A team of investigators from UC Davis and Peking University have discovered a mechanism that may explain how alpha hydroxyl acids (AHAs) -- the key ingredient in cosmetic chemical peels and wrinkle-reducing creams -- work to enhance skin appearance. An understanding of the underlying process may lead to better cosmetic formulations as well as have medical applications.
The findings were published in the Journal of Biological Chemistry in an article entitled "Intracellular proton-mediated activation of TRPV3 channels accounts for exfoliation effect of alpha hydroxyl acids on keratinocytes."
AHAs are a group of weak acids typically derived from natural sources such as sugar cane, sour milk, apples and citrus that are well known in the cosmetics industry for their ability to enhance the appearance and texture of skin. Before this research, little was known about how AHAs actually caused skin to flake off and expose fresh, underlying skin.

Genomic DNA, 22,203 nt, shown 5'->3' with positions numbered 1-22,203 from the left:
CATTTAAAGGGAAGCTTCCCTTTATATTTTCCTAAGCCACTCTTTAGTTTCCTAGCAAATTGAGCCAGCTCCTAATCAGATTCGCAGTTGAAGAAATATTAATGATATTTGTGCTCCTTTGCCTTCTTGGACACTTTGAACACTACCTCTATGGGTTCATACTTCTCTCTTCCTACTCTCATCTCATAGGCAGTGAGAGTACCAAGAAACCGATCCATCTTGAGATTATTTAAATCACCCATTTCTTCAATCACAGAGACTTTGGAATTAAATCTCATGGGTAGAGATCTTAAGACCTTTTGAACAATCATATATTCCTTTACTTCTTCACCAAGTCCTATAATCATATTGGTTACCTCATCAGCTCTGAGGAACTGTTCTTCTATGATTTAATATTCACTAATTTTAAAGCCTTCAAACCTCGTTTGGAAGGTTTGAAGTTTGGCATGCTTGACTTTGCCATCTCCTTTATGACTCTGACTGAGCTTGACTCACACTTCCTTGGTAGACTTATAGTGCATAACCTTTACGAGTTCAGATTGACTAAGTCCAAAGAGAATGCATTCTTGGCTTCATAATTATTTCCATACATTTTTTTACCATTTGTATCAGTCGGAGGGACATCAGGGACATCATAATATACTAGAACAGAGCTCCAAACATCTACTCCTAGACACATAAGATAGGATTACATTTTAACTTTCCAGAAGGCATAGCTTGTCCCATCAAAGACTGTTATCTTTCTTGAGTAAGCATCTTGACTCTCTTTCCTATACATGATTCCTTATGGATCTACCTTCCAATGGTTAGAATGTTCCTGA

The cellular pathway the research team studied focuses on an ion channel -- known as transient receptor potential vanilloid 3 (TRPV3) -- located in the cell membrane of keratinocytes, the predominant cell type in the outer layer of skin. The channel is known from other studies to play an important role in normal skin physiology and temperature sensitivity.